I've been a writer much longer than I've been an editor. I've been writing since I could pick up a crayon and form words. Editing, I've only been doing for a short while (in the grand scheme of things). But I've learned a lot about being a writer from my work as an editor.
Oh, of course I've learned the basic things you would expect, I edit my own work far more critically now than I ever did before. I'm extra careful to look for repetitive words, grammar errors and verb tense confusion. Oh and speech tags! Let's not forget those pesky speech tags. But beyond the expected benefits of honing my skills via editing others, I've learned to take rejection far less painfully.
I had been told (in pep talk format) that you couldn't take rejection personally. But, and I know you're all nodding your heads, that's far easier said than done. I was told that sometimes a story just didn't fit the publisher's needs. Or maybe they had other similiar stories. I never believed what I was told and imagined the editors I had submitted to as harsh, souless characters who only wanted stories from successful (ie: published) writers.
Then, enter my joining the ranks of "editor". I am not a harsh souless character who only wants published authors. Don't get me wrong, I won't turn down a published author, provided the story is good. See, that's the thing, I'm looking for good stories, regardless of the author. I read every submission that comes to us. Some we accept, some I have to turn down.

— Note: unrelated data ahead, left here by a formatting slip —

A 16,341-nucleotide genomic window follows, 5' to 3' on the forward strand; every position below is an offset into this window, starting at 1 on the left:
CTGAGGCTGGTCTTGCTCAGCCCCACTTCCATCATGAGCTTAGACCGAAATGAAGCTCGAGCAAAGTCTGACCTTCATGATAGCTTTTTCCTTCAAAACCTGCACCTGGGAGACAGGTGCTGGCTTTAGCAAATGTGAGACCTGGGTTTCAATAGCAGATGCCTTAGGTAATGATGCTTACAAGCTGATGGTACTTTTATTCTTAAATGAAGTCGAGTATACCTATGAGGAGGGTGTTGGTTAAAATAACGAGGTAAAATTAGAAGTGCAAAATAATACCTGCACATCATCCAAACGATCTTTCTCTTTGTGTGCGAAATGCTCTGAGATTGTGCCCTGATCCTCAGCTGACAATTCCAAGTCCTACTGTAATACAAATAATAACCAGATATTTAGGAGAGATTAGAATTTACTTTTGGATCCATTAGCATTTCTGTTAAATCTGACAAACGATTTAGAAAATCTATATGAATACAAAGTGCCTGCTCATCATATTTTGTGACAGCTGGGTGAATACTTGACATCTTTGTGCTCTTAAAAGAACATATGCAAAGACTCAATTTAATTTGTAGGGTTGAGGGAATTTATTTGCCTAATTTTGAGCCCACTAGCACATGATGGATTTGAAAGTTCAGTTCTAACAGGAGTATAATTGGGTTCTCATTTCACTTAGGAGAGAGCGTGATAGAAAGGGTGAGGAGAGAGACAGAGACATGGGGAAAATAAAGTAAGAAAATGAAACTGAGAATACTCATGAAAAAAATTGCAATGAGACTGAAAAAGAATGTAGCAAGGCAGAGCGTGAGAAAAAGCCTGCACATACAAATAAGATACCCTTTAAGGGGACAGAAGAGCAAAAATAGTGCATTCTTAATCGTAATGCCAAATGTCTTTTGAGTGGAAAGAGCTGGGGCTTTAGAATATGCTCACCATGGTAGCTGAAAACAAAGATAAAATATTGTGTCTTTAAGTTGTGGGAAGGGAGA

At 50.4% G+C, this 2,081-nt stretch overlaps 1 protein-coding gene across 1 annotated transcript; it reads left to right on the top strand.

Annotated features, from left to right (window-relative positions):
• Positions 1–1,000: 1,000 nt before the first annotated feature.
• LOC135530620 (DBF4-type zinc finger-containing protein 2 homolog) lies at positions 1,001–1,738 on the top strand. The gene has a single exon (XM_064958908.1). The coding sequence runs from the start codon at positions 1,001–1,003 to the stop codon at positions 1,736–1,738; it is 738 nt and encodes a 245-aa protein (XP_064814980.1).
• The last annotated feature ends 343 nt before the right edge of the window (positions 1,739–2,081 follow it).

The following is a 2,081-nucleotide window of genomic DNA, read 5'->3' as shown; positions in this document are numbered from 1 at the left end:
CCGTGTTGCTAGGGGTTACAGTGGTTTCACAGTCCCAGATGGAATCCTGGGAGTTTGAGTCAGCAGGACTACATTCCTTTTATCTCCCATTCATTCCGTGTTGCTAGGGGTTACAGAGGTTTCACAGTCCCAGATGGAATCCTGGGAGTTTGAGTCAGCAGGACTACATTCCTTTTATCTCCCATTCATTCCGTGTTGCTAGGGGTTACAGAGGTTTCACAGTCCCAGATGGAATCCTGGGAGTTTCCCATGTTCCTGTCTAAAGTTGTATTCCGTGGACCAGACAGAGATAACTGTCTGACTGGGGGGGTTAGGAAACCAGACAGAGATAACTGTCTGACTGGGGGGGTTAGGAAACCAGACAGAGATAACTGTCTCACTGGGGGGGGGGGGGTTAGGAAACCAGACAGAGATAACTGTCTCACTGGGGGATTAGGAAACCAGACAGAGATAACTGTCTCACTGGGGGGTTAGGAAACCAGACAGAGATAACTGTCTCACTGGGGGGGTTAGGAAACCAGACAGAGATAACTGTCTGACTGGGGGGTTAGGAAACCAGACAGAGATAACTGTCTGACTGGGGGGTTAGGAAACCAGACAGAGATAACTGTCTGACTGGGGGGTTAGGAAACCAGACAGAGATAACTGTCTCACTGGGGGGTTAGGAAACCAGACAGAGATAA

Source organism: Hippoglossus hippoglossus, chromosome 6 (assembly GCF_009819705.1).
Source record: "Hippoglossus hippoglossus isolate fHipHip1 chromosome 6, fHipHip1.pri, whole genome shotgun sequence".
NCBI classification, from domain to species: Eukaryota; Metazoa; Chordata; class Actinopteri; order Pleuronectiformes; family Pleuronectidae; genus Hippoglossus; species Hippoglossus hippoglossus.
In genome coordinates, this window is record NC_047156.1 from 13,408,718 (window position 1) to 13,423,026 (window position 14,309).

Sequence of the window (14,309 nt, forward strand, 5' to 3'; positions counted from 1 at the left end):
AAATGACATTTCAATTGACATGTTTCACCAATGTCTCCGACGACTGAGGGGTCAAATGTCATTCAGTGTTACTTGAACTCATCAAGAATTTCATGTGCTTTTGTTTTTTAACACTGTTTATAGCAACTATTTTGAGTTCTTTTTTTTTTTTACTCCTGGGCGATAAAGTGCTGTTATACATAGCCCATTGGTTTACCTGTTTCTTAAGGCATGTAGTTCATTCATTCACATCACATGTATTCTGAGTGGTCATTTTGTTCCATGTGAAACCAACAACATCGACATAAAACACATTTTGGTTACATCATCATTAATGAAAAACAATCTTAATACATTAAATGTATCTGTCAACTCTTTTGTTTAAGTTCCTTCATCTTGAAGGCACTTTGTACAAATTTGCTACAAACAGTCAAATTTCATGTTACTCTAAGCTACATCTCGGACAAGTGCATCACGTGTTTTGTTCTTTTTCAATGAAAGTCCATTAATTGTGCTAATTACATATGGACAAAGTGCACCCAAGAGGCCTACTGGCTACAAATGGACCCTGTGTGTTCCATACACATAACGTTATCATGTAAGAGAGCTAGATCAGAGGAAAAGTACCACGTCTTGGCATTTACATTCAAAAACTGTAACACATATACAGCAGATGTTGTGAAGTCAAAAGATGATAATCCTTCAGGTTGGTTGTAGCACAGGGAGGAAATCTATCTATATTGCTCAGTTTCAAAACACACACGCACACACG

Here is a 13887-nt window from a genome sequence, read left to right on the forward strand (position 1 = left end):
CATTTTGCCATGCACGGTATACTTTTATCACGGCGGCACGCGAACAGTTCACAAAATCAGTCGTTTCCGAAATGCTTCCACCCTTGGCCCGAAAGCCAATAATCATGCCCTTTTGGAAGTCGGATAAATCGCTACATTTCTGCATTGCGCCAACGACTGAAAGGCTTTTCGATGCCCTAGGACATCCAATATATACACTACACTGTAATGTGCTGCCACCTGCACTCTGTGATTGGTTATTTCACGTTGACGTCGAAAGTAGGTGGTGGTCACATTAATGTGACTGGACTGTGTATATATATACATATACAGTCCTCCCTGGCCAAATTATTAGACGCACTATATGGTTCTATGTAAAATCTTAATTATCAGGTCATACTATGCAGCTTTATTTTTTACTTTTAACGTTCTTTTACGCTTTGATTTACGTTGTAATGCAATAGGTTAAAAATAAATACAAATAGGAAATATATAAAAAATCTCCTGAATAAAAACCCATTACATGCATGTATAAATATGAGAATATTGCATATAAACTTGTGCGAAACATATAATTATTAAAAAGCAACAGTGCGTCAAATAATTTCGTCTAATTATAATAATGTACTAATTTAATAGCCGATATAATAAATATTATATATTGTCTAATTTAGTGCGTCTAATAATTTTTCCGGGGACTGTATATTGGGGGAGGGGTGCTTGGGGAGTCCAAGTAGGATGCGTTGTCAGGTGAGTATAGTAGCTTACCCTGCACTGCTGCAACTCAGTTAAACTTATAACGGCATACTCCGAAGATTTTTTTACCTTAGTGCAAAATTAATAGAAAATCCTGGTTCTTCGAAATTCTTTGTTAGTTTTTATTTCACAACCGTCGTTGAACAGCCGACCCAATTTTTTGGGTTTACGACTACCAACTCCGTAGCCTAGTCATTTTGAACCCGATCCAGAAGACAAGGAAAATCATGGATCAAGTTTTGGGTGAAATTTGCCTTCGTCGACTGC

And obviously, if the story is too reminiscient of another story I've read, if it just isn't good, if its going to take far too much editing, or the writing is well, bad; I'm going to have to reject it. But what they say is absolutely true. Sometimes, no matter how great I think a story is, it just doesn't fit with anything we're publishing at that time. And sometimes, we receive two stories with the same plot lines. I have to take the best one and regardless of how well written the other one is- it gets passed over. And sometimes? It just doesn't grab me. It might be a well written piece, I just don't feel it. Editing is subjective and just because I don't like it, doesn't mean another editor won't snap it up.
And so, recently when I received a pass on a story I'd submitted to an anthology, I shrugged. Yep, shrugged. I found myself completely okay with the rejection. I know that I'll find a home for that story someday. Today, this anthology, just wasn't the right place or time. And that's ok.
So when you receive those inevitable (we all get them) rejection letters, try not to take it so personally. If the editor has been kind enough to send a personal letter and any recommendations, pay attention, they are doing you a favor. And believe the reasons they give you for their rejection. We don't make this shit up.
PS- for the love of Bob, read submission guidelines. Nothing irritates me more than to receive a submission that makes it clear the sender did NOT read my guidelines. Its incredibly rude and will not endear you to me.